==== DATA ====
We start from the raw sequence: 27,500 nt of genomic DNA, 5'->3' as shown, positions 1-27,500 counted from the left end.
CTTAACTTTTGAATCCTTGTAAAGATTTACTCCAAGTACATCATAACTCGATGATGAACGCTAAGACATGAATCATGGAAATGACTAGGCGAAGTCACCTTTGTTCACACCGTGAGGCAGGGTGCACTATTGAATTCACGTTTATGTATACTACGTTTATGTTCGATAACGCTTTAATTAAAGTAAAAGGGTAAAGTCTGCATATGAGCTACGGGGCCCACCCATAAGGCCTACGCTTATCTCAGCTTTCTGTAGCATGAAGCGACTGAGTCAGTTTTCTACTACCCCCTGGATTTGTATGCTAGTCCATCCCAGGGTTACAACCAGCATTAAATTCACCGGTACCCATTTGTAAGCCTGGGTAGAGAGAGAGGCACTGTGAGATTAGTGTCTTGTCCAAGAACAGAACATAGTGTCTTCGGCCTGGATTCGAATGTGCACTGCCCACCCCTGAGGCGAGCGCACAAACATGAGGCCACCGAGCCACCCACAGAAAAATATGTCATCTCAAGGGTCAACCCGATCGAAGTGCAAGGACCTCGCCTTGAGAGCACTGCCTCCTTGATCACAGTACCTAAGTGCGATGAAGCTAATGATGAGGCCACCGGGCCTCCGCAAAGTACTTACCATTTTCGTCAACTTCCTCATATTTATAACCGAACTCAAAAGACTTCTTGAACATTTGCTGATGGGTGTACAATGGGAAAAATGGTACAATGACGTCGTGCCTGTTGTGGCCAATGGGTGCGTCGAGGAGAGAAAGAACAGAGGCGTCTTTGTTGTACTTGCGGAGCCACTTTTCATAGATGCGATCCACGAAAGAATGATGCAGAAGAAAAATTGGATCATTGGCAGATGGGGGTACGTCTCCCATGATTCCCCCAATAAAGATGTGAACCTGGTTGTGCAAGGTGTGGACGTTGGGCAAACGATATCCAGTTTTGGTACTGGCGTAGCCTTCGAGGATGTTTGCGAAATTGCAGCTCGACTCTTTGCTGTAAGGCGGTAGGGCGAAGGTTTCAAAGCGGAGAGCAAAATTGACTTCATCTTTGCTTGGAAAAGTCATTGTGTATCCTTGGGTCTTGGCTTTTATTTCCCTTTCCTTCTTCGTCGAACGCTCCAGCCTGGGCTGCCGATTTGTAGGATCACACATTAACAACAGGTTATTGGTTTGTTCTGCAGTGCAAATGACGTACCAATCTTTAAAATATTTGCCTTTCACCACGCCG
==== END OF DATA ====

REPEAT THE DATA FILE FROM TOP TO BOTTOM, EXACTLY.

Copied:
We start from the raw sequence: 27,500 nt of genomic DNA, 5'->3' as shown, positions 1-27,500 counted from the left end.
CTTAACTTTTGAATCCTTGTAAAGATTTACTCCAAGTACATCATAACTCGATGATGAACGCTAAGACATGAATCATGGAAATGACTAGGCGAAGTCACCTTTGTTCACACCGTGAGGCAGGGTGCACTATTGAATTCACGTTTATGTATACTACGTTTATGTTCGATAACGCTTTAATTAAAGTAAAAGGGTAAAGTCTGCATATGAGCTACGGGGCCCACCCATAAGGCCTACGCTTATCTCAGCTTTCTGTAGCATGAAGCGACTGAGTCAGTTTTCTACTACCCCCTGGATTTGTATGCTAGTCCATCCCAGGGTTACAACCAGCATTAAATTCACCGGTACCCATTTGTAAGCCTGGGTAGAGAGAGAGGCACTGTGAGATTAGTGTCTTGTCCAAGAACAGAACATAGTGTCTTCGGCCTGGATTCGAATGTGCACTGCCCACCCCTGAGGCGAGCGCACAAACATGAGGCCACCGAGCCACCCACAGAAAAATATGTCATCTCAAGGGTCAACCCGATCGAAGTGCAAGGACCTCGCCTTGAGAGCACTGCCTCCTTGATCACAGTACCTAAGTGCGATGAAGCTAATGATGAGGCCACCGGGCCTCCGCAAAGTACTTACCATTTTCGTCAACTTCCTCATATTTATAACCGAACTCAAAAGACTTCTTGAACATTTGCTGATGGGTGTACAATGGGAAAAATGGTACAATGACGTCGTGCCTGTTGTGGCCAATGGGTGCGTCGAGGAGAGAAAGAACAGAGGCGTCTTTGTTGTACTTGCGGAGCCACTTTTCATAGATGCGATCCACGAAAGAATGATGCAGAAGAAAAATTGGATCATTGGCAGATGGGGGTACGTCTCCCATGATTCCCCCAATAAAGATGTGAACCTGGTTGTGCAAGGTGTGGACGTTGGGCAAACGATATCCAGTTTTGGTACTGGCGTAGCCTTCGAGGATGTTTGCGAAATTGCAGCTCGACTCTTTGCTGTAAGGCGGTAGGGCGAAGGTTTCAAAGCGGAGAGCAAAATTGACTTCATCTTTGCTTGGAAAAGTCATTGTGTATCCTTGGGTCTTGGCTTTTATTTCCCTTTCCTTCTTCGTCGAACGCTCCAGCCTGGGCTGCCGATTTGTAGGATCACACATTAACAACAGGTTATTGGTTTGTTCTGCAGTGCAAATGACGTACCAATCTTTAAAATATTTGCCTTTCACCACGCCG